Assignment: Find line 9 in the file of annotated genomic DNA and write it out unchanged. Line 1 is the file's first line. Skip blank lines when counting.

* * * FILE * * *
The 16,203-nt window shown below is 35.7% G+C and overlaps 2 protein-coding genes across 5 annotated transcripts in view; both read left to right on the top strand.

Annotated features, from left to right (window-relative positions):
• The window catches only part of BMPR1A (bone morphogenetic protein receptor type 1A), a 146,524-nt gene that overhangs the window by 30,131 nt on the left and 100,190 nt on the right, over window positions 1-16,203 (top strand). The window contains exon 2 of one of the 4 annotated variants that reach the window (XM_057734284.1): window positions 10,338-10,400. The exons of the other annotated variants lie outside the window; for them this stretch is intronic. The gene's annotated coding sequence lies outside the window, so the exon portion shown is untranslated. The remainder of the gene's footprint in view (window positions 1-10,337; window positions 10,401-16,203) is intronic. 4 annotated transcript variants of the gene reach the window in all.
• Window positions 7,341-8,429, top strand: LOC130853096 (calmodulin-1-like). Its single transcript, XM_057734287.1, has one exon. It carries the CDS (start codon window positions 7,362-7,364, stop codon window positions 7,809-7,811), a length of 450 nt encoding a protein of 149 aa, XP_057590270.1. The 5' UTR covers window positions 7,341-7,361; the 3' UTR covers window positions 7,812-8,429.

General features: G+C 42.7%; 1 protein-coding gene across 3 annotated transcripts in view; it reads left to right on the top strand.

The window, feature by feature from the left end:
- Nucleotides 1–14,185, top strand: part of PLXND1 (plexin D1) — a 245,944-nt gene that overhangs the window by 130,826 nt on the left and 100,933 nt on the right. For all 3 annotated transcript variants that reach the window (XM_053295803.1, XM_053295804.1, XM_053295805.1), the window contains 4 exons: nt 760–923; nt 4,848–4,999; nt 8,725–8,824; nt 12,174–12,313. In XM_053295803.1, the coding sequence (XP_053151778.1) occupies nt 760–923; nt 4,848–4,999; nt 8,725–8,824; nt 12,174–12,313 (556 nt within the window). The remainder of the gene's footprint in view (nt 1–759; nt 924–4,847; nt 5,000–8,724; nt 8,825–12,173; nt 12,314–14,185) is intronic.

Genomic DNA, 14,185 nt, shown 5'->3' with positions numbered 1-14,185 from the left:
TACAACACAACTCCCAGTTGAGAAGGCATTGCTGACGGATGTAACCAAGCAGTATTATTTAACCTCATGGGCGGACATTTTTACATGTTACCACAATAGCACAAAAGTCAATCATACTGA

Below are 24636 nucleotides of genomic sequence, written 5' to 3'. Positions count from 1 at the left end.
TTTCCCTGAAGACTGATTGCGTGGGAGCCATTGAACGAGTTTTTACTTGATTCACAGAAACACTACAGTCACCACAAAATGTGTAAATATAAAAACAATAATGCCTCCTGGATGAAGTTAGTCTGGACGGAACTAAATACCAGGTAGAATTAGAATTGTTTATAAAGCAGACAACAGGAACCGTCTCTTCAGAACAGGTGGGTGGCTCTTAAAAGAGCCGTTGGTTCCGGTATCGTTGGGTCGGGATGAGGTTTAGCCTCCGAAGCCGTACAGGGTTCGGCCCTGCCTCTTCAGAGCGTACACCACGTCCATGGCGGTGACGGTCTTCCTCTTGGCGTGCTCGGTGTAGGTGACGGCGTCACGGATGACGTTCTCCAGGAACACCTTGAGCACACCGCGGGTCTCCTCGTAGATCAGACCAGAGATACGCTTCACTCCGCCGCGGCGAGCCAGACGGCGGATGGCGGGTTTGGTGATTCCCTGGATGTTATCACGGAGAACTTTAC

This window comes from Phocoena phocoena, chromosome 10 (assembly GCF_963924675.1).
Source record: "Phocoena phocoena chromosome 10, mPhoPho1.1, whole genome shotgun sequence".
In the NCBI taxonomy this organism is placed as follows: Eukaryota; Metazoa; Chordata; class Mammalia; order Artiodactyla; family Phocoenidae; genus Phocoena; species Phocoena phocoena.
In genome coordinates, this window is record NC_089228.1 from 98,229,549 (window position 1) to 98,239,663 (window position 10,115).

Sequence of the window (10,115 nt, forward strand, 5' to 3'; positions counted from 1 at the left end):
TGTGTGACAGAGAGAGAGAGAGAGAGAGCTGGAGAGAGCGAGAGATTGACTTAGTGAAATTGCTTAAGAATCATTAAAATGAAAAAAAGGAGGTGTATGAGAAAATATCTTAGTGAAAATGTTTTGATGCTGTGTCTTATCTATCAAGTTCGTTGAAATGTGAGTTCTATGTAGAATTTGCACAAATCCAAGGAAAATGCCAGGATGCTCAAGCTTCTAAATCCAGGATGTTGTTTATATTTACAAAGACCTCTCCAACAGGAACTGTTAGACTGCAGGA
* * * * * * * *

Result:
TACAACACAACTCCCAGTTGAGAAGGCATTGCTGACGGATGTAACCAAGCAGTATTATTTAACCTCATGGGCGGACATTTTTACATGTTACCACAATAGCACAAAAGTCAATCATACTGA